Cutting at the root of growing cynicism

Is America growing more cynical? Four years ago, Boston University professor Donald L. Kanter, in a comparative survey of European and American women, found the former significantly more willing to view the world as a cold, uncaring, and hypocritical place. That fact, as he told me at the time, gave him scant comfort, given the levels of cynicism he also found in America.

Now comes his latest effort: an examination of cynicism in the American workplace. In a recent paper based on a national telephone sample of 850 Americans, he and co-author Philip H. Mirvis examine the attitudes about mankind that employees bring to their jobs. Their poll asked respondents to comment on large and life-shaping questions: how suspicious they were of others' motives, how isolated they felt, how much they valued hard work for its own sake, and so forth.

Their conclusion is sobering. ``Jaundiced life views,'' write Professors Kanter and Mirvis, ``are held by about one-third of the population.'' These are the people who see the world growing colder and public figures caring less. Not surprisingly, their attitudes toward the workplace mirror their views of the world. ``For them,'' the authors write, ``management is less competent, communication is less complete, and recognition is less apparent'' than for more ``upbeat'' workers.

We've all run into the lunchroom cynic -- every organization, it seems, has one. But did we realize there were so many? Who are they? According to this survey, they are grouped by:

Age. ``Workers 35 and older,'' say the authors, ``report the highest commitment to the traditional work ethic and the lowest level of cynicism.'' By contrast, they add that the high level of cynicism reported by the youngest age group (24 and under) represents one of the ``new trends in the work force.''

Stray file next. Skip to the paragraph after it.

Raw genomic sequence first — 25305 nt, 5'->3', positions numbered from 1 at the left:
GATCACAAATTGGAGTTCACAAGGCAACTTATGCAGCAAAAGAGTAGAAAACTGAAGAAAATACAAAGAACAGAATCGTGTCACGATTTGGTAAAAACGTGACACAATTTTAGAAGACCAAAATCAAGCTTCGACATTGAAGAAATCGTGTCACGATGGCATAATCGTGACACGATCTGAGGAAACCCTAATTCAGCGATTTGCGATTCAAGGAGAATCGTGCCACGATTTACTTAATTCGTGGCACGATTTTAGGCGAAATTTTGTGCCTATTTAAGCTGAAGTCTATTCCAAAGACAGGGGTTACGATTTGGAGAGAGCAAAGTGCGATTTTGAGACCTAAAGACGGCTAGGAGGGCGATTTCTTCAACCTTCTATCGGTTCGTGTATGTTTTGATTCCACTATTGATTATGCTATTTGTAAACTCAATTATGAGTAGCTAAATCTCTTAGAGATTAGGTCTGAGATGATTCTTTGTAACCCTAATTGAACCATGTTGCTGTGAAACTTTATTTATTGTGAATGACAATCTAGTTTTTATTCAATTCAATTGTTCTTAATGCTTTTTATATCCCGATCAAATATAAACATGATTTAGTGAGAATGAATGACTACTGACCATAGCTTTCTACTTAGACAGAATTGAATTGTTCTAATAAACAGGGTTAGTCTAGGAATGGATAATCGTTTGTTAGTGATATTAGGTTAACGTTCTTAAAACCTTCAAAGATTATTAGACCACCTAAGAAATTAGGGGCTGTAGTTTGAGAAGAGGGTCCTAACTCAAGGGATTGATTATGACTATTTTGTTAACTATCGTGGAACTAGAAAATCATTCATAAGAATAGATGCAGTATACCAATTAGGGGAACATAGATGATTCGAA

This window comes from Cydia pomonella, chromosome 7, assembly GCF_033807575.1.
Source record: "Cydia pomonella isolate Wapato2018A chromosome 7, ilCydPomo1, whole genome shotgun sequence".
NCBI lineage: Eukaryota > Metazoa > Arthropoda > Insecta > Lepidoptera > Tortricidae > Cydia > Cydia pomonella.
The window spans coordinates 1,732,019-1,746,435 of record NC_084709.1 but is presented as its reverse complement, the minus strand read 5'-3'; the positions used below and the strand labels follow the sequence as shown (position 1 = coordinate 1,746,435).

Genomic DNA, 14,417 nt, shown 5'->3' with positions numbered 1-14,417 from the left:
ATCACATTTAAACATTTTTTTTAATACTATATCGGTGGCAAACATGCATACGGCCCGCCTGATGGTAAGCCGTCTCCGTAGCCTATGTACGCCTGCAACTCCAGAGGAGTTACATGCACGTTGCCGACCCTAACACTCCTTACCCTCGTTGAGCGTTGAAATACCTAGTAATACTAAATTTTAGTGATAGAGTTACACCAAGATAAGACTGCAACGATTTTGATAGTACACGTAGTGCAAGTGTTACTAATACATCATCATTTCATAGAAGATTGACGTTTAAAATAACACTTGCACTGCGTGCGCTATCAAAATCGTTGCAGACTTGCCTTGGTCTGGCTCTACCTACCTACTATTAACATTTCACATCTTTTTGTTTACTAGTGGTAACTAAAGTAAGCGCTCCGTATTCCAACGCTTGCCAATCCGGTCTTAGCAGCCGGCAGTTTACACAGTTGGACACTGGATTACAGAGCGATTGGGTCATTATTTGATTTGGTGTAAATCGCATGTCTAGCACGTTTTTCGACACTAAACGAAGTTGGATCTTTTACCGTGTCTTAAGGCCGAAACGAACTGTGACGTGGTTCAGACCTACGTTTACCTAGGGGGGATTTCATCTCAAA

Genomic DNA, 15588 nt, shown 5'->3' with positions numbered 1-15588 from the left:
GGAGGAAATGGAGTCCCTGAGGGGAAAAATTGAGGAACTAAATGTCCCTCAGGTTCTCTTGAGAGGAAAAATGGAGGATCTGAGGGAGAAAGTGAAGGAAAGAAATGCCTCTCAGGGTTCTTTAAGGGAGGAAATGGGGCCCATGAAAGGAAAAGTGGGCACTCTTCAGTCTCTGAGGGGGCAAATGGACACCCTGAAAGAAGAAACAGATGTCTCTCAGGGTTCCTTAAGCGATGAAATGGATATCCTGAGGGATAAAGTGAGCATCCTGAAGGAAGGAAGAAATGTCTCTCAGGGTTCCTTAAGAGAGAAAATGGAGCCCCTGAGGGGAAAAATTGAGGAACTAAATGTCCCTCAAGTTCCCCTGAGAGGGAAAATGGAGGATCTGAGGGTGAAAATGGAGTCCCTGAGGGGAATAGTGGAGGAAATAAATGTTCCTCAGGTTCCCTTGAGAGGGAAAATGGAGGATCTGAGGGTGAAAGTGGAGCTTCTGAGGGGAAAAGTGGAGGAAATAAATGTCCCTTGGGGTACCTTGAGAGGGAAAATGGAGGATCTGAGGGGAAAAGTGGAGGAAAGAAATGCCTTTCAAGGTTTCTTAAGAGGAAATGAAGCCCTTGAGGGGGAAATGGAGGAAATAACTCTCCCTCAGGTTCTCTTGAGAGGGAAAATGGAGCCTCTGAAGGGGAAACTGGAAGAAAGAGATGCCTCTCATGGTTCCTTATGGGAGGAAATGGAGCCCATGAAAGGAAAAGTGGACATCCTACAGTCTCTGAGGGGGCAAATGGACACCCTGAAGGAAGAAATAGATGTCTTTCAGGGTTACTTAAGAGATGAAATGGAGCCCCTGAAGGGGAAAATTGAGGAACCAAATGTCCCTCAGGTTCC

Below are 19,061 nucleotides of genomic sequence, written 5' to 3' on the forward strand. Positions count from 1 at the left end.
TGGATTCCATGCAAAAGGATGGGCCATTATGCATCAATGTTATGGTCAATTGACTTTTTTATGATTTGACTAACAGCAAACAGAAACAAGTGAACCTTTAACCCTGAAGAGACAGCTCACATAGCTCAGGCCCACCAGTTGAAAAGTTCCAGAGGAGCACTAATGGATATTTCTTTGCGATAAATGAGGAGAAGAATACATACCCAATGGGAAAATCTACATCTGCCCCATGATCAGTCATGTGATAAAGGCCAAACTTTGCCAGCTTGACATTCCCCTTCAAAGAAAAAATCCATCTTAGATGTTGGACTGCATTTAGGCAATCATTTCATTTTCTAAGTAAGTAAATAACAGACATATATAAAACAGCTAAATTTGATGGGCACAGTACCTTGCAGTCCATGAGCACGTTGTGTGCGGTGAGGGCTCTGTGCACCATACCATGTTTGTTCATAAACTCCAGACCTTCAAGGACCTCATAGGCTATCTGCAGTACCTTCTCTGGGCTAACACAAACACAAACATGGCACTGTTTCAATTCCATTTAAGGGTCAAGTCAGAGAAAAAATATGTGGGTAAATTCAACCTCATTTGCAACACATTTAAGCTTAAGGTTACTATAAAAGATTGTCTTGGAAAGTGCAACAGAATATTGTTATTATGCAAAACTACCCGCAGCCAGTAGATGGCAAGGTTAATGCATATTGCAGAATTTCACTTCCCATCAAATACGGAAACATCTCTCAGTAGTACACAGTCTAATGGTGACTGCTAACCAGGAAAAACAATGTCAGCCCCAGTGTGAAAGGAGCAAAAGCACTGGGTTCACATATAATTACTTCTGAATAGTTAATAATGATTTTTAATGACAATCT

Education. In general, cynicism declines as education increases. The one exception: high school graduates with only a few years in college. ``These groups,'' the authors say, ``aspire to more meaningful work. That they do not find it contributes to their lower levels of involvement on the job.''

Race. Reporting higher levels of cynicism than whites, minority workers also tend to trust management less and experience less job satisfaction. ``The lack of opportunities for minorities, . . . coupled with the recent economic downturn and changes in national policy, all contribute to lower life and work attitudes for minorities in the sample,'' the authors say.

So should an employer try to hire a work force of yea-sayers? Not at all, say the authors, who distinguish sharply between skepticism and cynicism. The former, they write, ``is healthy, probing, and often creative.'' But cynics, prone to be ``rumor mongers,'' are ``paranoiac hipsters or inside dopesters'' who scorn communications from management as ``designed to deceive and manipulate a less powerful, more gullible group.''

In the end, the value of this study is that it quantifies what has until now been simply a gut feeling: that, as Kanter and Mirvis say, ``an `us against them' syndrome may be surfacing in America, particularly among the younger, less educated members of the work force.'' Rather than condemn such workers, the authors point out that managers must recognize the problem and give special attention to overcoming it. They identify several ways -- including a recasting of internal communications and a redefinit ion of corporate culture -- to combat the cynic's sneer with sound and well-presented information.

That's a help. But as that arch-skeptic Henry David Thoreau once wrote, ``There are a thousand hacking at the branches of evil to one who is striking at the root.'' The root, here, is the question of motives. The cynic, seeing hidden agendas everywhere, distrusts all motives.

That should give us a clue. If, as a culture, we're finding that our cynical mercury is rising, it may be time to inquire not about what we're saying to each other, nor even how we're saying it. The real question is, Why are we saying it? That gets to motives. The belief that no one is asking that question -- that few managers really care to examine their motives -- is held by one-third of the work force. That's too many to ignore. One wa y to undermine cynicism is to prove them wrong.

A Monday column

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